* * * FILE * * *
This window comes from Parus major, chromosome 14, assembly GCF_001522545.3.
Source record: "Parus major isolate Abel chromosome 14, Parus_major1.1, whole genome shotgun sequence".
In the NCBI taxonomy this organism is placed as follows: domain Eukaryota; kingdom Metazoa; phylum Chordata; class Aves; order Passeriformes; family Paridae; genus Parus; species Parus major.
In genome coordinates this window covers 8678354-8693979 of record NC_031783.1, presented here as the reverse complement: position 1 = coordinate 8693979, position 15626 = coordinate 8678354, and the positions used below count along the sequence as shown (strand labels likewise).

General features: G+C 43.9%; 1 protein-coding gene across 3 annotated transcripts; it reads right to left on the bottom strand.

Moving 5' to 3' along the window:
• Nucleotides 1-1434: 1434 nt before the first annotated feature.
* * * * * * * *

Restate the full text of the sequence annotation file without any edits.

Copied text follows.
This window comes from Parus major, chromosome 14, assembly GCF_001522545.3.
Source record: "Parus major isolate Abel chromosome 14, Parus_major1.1, whole genome shotgun sequence".
In the NCBI taxonomy this organism is placed as follows: domain Eukaryota; kingdom Metazoa; phylum Chordata; class Aves; order Passeriformes; family Paridae; genus Parus; species Parus major.
In genome coordinates this window covers 8678354-8693979 of record NC_031783.1, presented here as the reverse complement: position 1 = coordinate 8693979, position 15626 = coordinate 8678354, and the positions used below count along the sequence as shown (strand labels likewise).

General features: G+C 43.9%; 1 protein-coding gene across 3 annotated transcripts; it reads right to left on the bottom strand.

Moving 5' to 3' along the window:
• Nucleotides 1-1434: 1434 nt before the first annotated feature.